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DOE Finalizes Energy Efficiency Standards for Residential Furnaces

Congressionally-mandated energy efficiency standards for residential gas furnaces were finalized by the U.S. Department of Energy (DOE). These standards will slash household utility costs by $1.5 billion annually and significantly reduce greenhouse gas emissions. To take effect late 2028, these standards require non-weatherizes gas furnaces and those used in mobile homes to achieve an annual fuel utilization efficiency of 95%. This will conserve energy and improve residential heating. Such consumer savings are expected to reach $24.8 billion on their energy bills over 30 years and cut harmful carbon and methane emissions that fuel the climate crisis.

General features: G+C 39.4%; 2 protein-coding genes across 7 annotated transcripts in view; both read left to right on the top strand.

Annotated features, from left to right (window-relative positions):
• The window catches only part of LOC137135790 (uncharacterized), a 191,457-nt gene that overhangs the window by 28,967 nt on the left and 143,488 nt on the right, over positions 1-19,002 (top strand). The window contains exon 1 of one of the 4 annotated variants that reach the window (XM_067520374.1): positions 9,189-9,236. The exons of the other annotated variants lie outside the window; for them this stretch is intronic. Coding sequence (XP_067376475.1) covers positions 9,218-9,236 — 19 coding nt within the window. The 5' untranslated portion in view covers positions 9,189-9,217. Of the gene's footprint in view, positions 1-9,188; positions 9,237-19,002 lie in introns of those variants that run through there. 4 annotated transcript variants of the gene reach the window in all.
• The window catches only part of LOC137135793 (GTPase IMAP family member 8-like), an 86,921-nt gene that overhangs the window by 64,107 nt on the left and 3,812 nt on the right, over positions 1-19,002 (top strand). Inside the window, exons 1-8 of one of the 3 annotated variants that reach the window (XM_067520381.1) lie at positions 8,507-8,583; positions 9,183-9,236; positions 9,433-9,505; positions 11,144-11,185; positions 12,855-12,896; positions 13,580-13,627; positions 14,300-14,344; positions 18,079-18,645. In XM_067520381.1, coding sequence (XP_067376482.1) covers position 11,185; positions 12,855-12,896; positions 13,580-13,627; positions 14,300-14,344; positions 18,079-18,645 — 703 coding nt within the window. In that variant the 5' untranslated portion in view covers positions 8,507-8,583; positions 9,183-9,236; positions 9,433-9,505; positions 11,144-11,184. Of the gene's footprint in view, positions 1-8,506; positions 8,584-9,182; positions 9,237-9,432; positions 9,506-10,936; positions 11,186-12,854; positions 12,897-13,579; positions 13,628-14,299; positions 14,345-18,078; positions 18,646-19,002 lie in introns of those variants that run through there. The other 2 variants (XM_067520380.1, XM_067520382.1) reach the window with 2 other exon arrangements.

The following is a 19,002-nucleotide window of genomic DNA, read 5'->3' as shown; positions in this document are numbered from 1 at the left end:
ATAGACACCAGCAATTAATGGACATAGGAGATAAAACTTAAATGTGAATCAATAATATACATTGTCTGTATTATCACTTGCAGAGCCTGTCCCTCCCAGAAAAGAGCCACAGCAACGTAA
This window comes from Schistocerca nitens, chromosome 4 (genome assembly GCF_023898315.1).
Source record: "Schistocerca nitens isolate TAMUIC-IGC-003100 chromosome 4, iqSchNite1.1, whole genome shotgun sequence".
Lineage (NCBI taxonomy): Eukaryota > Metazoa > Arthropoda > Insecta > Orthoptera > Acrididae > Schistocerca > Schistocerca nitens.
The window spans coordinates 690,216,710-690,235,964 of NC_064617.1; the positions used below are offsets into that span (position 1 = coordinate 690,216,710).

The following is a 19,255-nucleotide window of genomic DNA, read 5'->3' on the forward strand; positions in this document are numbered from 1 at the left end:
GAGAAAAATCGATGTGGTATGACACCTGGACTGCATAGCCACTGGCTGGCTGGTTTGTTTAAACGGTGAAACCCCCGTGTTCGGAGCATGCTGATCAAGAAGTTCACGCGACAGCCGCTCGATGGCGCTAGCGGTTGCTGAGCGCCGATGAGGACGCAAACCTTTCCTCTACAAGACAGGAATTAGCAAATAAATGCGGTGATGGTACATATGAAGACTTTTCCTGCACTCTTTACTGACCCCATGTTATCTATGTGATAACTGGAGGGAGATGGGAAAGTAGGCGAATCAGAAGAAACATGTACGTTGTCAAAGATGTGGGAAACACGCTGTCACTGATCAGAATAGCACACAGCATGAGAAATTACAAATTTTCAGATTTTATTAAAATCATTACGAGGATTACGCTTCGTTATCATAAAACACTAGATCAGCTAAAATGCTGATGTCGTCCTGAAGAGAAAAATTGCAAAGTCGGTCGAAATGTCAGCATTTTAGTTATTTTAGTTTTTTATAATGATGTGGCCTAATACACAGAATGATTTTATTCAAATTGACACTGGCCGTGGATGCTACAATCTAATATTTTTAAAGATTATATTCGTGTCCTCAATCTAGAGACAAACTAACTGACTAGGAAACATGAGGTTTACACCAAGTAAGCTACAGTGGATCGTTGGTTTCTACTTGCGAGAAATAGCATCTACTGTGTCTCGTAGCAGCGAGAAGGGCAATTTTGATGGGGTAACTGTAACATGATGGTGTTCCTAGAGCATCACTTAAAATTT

“At the direction of Congress, DOE is continuing to review and finalize energy standards for household appliances, such as residential furnaces, to lower costs for working families by reducing energy use and slashing harmful pollutants in homes across the nation,” said U.S. Secretary of Energy Jennifer M. Granholm. Today’s measure, along with this Administration’s past and planned energy efficiency actions, underscores President Biden’s commitment to save Americans money and deliver healthier communities.”

According to DOE, these furnace efficiency standards were last updated in 2007. With these modernized standards, starting in late 2028, residential gas furnaces will provide an annual fuel utilization efficiency of at least 95 percent—reducing waste by converting nearly all of the gas used into heat for the living space. This standard is readily achievable by modern condensing furnaces, which use secondary heat exchangers to capture excess heat from the furnace’s exhaust gases.

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